The Bank of Japan can double its annual pace of bond accumulation to ¥100 trillion to give fresh impetus to the economy after next month’s sales tax increase, according to an aide to Prime Minister Shinzo Abe.
“It’s not taboo for the BOJ to double the goal of bond holdings,” Koichi Hamada, 78, a retired Yale University professor who advises Abe on monetary policy, said in a recent interview in Tokyo. “The BOJ will be concerned about the real risk of being seen as financing debt, but drastic action is justified to pull Japan’s economy out of 15 years of stagnation.”
Hamada said the central bank should add stimulus as soon as May should indicators show the 3 percentage point tax rise is seriously damaging the economy. He said annualized growth of 0.7 percent in the final quarter of 2013 showed that ” ‘Abenomics’ isn’t strong enough.”
“It would be too late if the BOJ waits for April-June GDP data” due in August, Hamada said. “I don’t doubt the BOJ’s projection that Japan’s economy will continue a moderate recovery even after the sales tax increase because Kuroda’s stance shows he can quickly and flexibly add powerful stimulus.”
Economists at BNP Paribas SA and HSBC Holdings were among 10 of 34 analysts in a Bloomberg survey who said the BOJ would need to accumulate at least ¥90 trillion of Japanese government bonds a year — equal to all new issuance and up from about ¥50 trillion now — to have the same impact as April’s easing.
BOJ Gov. Haruhiko Kuroda said in an interview last week with Jiji Press that there is “no limit” to what the BOJ could do if it needed to adjust its policy. The bank doesn’t have to “outwit” the market, he said.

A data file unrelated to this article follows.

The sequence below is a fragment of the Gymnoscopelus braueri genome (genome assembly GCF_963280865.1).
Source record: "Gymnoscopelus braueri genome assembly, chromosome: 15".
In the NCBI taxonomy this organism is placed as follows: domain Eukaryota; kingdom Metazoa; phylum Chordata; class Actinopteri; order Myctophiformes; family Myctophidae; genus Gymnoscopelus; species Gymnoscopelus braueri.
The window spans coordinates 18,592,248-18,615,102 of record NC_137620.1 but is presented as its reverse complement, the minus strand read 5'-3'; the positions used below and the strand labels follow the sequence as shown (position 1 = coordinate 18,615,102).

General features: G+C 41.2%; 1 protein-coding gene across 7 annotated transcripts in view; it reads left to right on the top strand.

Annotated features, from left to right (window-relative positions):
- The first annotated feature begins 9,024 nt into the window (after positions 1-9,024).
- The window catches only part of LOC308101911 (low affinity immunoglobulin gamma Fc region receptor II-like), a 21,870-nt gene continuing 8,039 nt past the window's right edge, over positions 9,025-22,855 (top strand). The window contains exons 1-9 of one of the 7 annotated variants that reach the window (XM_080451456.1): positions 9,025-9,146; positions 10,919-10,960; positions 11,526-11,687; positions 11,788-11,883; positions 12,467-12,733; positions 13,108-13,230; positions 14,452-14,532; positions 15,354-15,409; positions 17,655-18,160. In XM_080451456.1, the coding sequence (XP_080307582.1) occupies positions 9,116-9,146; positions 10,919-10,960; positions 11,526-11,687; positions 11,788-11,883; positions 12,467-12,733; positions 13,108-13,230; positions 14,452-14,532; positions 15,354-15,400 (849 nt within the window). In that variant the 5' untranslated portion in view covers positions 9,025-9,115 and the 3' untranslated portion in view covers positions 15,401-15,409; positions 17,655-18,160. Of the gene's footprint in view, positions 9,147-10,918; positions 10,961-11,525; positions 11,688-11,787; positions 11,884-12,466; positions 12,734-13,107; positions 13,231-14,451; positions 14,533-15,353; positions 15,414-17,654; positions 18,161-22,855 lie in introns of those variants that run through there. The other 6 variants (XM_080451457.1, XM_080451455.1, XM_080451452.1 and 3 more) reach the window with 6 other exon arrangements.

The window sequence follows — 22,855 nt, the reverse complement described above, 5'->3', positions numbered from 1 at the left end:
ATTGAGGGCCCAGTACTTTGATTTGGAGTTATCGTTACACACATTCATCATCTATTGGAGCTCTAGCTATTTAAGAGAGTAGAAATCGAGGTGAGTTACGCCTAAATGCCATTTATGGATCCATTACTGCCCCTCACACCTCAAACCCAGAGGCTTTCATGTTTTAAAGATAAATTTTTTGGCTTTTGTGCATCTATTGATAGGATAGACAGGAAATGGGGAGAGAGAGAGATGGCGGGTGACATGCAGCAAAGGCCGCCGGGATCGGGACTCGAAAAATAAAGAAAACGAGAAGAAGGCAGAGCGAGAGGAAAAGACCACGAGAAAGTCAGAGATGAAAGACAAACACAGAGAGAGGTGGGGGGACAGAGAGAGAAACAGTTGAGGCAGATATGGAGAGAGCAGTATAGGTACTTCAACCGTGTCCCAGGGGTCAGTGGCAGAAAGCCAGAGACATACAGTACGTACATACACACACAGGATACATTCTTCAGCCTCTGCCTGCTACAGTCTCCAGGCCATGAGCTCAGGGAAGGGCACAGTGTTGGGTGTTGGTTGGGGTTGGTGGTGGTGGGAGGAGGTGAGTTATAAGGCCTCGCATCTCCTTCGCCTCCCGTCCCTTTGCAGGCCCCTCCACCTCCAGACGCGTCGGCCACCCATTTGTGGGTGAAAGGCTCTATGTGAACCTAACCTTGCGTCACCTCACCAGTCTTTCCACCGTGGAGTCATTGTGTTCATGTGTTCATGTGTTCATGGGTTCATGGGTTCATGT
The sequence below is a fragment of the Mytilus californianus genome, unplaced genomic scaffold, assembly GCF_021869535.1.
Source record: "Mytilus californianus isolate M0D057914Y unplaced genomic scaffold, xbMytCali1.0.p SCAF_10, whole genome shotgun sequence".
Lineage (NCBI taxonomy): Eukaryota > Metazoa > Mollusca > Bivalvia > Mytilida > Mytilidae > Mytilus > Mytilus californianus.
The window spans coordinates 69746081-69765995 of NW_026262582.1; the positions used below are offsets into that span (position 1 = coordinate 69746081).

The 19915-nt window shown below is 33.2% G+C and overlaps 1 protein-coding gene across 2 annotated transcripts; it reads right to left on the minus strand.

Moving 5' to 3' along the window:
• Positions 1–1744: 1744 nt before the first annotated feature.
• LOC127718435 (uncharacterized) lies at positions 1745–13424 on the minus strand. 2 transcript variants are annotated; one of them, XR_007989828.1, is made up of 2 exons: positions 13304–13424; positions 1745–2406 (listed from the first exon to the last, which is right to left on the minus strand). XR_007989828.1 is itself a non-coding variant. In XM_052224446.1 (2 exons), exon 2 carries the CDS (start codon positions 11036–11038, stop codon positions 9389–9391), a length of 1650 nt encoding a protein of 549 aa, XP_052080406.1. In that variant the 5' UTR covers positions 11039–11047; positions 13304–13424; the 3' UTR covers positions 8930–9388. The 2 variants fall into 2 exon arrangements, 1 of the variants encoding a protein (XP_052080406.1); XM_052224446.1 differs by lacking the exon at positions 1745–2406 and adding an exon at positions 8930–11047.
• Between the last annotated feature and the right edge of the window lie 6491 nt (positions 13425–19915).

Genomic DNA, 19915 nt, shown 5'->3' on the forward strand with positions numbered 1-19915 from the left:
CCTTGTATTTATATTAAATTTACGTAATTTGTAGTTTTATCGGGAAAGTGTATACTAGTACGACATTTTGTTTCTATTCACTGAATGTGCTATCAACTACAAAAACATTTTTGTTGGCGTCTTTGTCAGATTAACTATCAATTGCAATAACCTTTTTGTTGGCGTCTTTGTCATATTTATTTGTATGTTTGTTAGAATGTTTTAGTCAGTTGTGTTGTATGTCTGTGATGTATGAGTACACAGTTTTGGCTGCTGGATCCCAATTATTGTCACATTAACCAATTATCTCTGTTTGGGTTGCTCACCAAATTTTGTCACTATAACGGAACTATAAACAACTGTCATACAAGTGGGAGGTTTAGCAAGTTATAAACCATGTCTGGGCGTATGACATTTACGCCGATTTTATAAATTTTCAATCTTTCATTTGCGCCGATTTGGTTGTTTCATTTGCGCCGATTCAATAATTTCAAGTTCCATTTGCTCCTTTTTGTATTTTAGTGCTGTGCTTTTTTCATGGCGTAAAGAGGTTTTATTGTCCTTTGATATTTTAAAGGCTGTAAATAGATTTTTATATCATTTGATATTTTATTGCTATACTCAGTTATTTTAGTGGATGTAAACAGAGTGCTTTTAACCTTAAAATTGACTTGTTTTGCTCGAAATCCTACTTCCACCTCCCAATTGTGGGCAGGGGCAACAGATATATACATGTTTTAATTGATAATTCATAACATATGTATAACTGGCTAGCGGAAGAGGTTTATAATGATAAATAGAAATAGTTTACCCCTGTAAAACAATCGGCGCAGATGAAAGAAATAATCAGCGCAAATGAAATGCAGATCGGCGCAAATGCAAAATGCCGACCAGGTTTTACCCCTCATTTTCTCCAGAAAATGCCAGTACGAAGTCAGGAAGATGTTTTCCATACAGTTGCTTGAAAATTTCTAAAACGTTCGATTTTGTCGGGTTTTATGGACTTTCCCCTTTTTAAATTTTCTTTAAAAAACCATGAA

The yen weakened 18 percent against the dollar last year and the benchmark Topix stock index rose 51 percent after the BOJ began unprecedented stimulus last April 4. The yen has strengthened about 4 percent this year, and the Topix has fallen more than 10 percent.
Chotaro Morita, chief rates strategist at SMBC Nikko Securities Inc., agrees with Hamada that the central bank would have to double its pace of boosting holdings to get the same punch, a move Morita said could help push the yen down to 120 per dollar.
“That simple message would help make overseas investors understand the BOJ’s resolve to achieve its price goal,” Morita said. “Weakening the yen is basically the only way that the BOJ can maintain a chance to achieve its 2 percent inflation target.”
Hamada, who has known Abe since 2001, has been traveling regularly to Japan from his Connecticut home to advise the prime minister on matters including the selection of the central bank governor.
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